Remembering Grachan Moncur III

Grachan Moncur III, the American jazz trombonist, passed away of cardiac arrest on June 3, his 85th birthday.

Moncur was a pioneer of the free jazz movement which emerged in the late 1950s. Free jazz allowed for simultaneous collective improvisation within the group. This was in contrast to earlier more structured forms, such as bebop, in which a single solo line was heard over a chordal accompaniment. Additionally, free jazz absorbed influences from modernist and avant-garde classical music of the mid twentieth century.

Moncur collaborated extensively with Ray Charles, Sonny Rollins, and Benny Golson’s Jazztet, among others. He recorded two highly innovative albums of his own for Blue Note Records: Evolution (1963), with Jackie McLean and Lee Morgan, and Some Other Stuff (1964), with Herbie Hancock and Wayne Shorter. Here are two excerpts from these albums:

The Coaster

Regarding Evolution, commentators have noted that “the whole record has a dark, misterioso quality that the lowering trombone sound… strongly accentuates.” Perhaps the exception is this up-tempo, latin-infused track:


Gnostic, the opening track on Some Other Stuff, moves into more avant-garde territory. According to Moncur, it is a piece “which eliminates a pulsating meter.” Instead, it develops over haunting, persistently repeating figures in the piano. It enters a dark, atmospheric world which at times suggests the sonic collages of Charles Ives, John Cage, and Karlheinz Stockhausen.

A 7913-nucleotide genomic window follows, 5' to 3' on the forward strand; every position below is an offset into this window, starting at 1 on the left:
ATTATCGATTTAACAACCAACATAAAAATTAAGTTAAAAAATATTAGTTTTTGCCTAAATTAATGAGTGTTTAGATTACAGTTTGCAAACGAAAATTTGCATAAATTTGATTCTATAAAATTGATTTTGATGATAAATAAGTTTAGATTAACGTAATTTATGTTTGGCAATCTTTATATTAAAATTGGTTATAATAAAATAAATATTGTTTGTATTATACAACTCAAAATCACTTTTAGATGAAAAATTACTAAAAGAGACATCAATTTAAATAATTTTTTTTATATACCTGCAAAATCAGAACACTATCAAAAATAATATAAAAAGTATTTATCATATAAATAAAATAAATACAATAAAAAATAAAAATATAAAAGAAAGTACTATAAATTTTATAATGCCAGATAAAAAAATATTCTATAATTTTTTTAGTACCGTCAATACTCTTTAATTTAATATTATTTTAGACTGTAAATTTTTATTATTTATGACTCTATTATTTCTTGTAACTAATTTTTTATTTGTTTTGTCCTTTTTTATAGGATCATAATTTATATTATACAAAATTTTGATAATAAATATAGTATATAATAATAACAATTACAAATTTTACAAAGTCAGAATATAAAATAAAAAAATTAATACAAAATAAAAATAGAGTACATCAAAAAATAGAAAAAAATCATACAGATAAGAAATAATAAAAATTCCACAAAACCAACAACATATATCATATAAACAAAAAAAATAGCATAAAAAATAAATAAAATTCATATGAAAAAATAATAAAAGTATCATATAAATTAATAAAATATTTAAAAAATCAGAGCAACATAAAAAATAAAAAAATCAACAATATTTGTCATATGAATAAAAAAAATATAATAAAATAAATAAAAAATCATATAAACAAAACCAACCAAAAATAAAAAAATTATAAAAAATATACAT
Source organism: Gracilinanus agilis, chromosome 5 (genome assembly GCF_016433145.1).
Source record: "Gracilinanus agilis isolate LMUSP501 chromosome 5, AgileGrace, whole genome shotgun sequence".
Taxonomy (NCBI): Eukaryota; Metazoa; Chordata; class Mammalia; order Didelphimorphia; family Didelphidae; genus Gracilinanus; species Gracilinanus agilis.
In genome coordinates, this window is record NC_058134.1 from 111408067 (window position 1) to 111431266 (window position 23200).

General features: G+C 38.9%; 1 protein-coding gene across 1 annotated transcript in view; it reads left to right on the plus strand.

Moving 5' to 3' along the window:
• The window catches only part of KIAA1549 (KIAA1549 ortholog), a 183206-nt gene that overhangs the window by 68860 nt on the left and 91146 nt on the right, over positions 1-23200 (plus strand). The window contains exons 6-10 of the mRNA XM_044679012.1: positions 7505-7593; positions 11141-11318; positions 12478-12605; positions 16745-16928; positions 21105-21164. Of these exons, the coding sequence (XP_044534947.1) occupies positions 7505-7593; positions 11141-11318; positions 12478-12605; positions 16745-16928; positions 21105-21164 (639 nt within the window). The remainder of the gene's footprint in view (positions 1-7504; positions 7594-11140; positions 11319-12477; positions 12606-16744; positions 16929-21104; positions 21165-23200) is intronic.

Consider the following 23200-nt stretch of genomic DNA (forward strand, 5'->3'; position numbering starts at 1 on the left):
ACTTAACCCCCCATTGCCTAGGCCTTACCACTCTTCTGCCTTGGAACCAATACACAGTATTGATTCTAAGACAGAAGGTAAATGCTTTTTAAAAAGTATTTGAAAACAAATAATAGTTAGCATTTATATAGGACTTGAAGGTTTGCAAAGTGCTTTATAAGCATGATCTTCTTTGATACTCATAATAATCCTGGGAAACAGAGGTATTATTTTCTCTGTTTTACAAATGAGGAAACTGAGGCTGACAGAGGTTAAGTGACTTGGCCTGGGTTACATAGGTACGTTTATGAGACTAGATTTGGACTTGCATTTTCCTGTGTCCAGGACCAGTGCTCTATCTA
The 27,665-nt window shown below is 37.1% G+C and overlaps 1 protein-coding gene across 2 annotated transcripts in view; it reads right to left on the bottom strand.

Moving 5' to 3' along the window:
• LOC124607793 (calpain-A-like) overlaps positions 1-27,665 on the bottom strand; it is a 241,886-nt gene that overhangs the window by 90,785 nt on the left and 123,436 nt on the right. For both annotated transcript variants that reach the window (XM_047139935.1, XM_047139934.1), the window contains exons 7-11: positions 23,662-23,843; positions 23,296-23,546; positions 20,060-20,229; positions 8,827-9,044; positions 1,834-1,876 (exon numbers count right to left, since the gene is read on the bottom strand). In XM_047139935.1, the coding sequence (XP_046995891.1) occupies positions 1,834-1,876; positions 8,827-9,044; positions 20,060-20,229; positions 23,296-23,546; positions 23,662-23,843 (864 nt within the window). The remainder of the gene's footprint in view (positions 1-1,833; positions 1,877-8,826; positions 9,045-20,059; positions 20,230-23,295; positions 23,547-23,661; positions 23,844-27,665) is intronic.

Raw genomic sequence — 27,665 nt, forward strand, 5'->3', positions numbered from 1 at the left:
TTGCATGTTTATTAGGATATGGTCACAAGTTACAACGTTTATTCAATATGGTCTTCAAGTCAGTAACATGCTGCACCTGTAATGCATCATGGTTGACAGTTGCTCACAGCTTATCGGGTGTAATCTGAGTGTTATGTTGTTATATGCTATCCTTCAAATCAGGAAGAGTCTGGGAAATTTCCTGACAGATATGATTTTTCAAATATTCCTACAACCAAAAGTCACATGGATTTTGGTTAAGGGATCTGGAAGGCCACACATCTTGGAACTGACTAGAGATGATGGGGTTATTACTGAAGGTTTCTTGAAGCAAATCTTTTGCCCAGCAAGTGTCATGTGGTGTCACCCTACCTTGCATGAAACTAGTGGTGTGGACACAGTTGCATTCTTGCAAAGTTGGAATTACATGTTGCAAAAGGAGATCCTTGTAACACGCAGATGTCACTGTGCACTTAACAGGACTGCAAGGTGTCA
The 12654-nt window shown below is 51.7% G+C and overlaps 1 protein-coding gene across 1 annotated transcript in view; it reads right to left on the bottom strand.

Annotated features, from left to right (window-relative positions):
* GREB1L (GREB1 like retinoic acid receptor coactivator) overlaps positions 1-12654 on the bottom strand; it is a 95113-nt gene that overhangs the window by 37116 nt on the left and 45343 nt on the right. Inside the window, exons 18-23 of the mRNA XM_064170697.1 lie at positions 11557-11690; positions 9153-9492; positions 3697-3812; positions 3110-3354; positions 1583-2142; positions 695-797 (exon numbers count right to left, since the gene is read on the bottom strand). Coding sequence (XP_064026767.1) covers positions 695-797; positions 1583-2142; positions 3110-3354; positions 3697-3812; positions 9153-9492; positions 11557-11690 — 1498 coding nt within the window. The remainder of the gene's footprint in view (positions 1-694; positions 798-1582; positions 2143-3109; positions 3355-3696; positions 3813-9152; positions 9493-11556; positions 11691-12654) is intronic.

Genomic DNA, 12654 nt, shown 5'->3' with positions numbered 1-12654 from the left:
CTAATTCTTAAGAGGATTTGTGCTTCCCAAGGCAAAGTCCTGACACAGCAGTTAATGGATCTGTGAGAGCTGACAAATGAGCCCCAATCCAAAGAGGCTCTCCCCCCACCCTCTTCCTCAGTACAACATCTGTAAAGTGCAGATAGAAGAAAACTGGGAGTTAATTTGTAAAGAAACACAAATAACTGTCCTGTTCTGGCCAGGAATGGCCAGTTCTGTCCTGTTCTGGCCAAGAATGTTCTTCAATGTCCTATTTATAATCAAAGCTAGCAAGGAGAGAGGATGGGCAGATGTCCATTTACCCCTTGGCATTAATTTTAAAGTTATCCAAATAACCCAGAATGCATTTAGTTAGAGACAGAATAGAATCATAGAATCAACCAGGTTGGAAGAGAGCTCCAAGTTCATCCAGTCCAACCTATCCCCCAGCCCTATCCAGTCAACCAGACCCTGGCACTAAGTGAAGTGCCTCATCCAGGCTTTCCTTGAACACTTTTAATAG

• Grachan Moncur III: Evolution Amazon
  • Grachan Moncur III: Some Other Stuff Amazon

About Timothy Judd

A native of Upstate New York, Timothy Judd has been a member of the Richmond Symphony violin section since 2001. He is a graduate of the Eastman School of Music where he earned the degrees Bachelor of Music and Master of Music, studying with world renowned Ukrainian-American violinist Oleh Krysa.

The son of public school music educators, Timothy Judd began violin lessons at the age of four through Eastman’s Community Education Division. He was a student of Anastasia Jempelis, one of the earliest champions of the Suzuki method in the United States.

A passionate teacher, Mr. Judd has maintained a private violin studio in the Richmond area since 2002 and has been active coaching chamber music and numerous youth orchestra sectionals.

In his free time, Timothy Judd enjoys working out with Richmond’s popular SEAL Team Physical Training program.

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